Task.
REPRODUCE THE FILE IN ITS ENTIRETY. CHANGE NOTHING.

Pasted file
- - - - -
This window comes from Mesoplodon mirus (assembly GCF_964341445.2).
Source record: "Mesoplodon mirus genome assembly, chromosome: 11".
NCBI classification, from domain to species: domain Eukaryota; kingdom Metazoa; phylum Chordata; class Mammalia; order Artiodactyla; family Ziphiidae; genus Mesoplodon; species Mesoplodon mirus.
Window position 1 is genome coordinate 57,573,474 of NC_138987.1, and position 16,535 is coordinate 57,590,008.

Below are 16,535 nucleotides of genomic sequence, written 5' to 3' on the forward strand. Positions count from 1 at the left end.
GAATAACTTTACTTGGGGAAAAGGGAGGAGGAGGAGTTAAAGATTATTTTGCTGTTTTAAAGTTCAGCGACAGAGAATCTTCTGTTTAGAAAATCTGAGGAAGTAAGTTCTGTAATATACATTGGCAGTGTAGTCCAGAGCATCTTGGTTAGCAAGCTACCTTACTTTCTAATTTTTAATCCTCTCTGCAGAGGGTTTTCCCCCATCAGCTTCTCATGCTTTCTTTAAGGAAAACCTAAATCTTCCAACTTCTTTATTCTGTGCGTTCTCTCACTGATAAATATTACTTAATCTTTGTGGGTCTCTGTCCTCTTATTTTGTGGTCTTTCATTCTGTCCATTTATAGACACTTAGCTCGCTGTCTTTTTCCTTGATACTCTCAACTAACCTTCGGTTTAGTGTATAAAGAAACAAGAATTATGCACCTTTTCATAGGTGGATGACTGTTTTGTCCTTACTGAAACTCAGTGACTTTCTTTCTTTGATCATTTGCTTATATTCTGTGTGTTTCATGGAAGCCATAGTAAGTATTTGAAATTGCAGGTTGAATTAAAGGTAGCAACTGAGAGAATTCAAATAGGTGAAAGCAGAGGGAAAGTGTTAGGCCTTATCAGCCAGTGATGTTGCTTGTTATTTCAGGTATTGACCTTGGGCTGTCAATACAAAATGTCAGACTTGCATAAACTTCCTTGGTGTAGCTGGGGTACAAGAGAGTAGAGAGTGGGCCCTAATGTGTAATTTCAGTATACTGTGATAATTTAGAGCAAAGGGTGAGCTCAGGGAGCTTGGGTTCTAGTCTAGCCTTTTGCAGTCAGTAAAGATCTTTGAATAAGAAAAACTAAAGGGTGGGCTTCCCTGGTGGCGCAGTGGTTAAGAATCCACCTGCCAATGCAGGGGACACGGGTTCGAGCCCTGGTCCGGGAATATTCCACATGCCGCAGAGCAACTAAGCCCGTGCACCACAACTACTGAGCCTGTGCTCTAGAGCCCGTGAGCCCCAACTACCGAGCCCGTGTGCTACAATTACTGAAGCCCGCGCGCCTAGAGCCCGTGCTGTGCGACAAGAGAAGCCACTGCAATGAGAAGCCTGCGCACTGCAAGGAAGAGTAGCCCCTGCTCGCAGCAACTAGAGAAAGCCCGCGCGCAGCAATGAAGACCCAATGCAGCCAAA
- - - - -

This window comes from Mesoplodon mirus (assembly GCF_964341445.2).
Source record: "Mesoplodon mirus genome assembly, chromosome: 11".
NCBI classification, from domain to species: domain Eukaryota; kingdom Metazoa; phylum Chordata; class Mammalia; order Artiodactyla; family Ziphiidae; genus Mesoplodon; species Mesoplodon mirus.
Window position 1 is genome coordinate 57,573,474 of NC_138987.1, and position 16,535 is coordinate 57,590,008.

Below are 16,535 nucleotides of genomic sequence, written 5' to 3' on the forward strand. Positions count from 1 at the left end.
GAATAACTTTACTTGGGGAAAAGGGAGGAGGAGGAGTTAAAGATTATTTTGCTGTTTTAAAGTTCAGCGACAGAGAATCTTCTGTTTAGAAAATCTGAGGAAGTAAGTTCTGTAATATACATTGGCAGTGTAGTCCAGAGCATCTTGGTTAGCAAGCTACCTTACTTTCTAATTTTTAATCCTCTCTGCAGAGGGTTTTCCCCCATCAGCTTCTCATGCTTTCTTTAAGGAAAACCTAAATCTTCCAACTTCTTTATTCTGTGCGTTCTCTCACTGATAAATATTACTTAATCTTTGTGGGTCTCTGTCCTCTTATTTTGTGGTCTTTCATTCTGTCCATTTATAGACACTTAGCTCGCTGTCTTTTTCCTTGATACTCTCAACTAACCTTCGGTTTAGTGTATAAAGAAACAAGAATTATGCACCTTTTCATAGGTGGATGACTGTTTTGTCCTTACTGAAACTCAGTGACTTTCTTTCTTTGATCATTTGCTTATATTCTGTGTGTTTCATGGAAGCCATAGTAAGTATTTGAAATTGCAGGTTGAATTAAAGGTAGCAACTGAGAGAATTCAAATAGGTGAAAGCAGAGGGAAAGTGTTAGGCCTTATCAGCCAGTGATGTTGCTTGTTATTTCAGGTATTGACCTTGGGCTGTCAATACAAAATGTCAGACTTGCATAAACTTCCTTGGTGTAGCTGGGGTACAAGAGAGTAGAGAGTGGGCCCTAATGTGTAATTTCAGTATACTGTGATAATTTAGAGCAAAGGGTGAGCTCAGGGAGCTTGGGTTCTAGTCTAGCCTTTTGCAGTCAGTAAAGATCTTTGAATAAGAAAAACTAAAGGGTGGGCTTCCCTGGTGGCGCAGTGGTTAAGAATCCACCTGCCAATGCAGGGGACACGGGTTCGAGCCCTGGTCCGGGAATATTCCACATGCCGCAGAGCAACTAAGCCCGTGCACCACAACTACTGAGCCTGTGCTCTAGAGCCCGTGAGCCCCAACTACCGAGCCCGTGTGCTACAATTACTGAAGCCCGCGCGCCTAGAGCCCGTGCTGTGCGACAAGAGAAGCCACTGCAATGAGAAGCCTGCGCACTGCAAGGAAGAGTAGCCCCTGCTCGCAGCAACTAGAGAAAGCCCGCGCGCAGCAATGAAGACCCAATGCAGCCAAA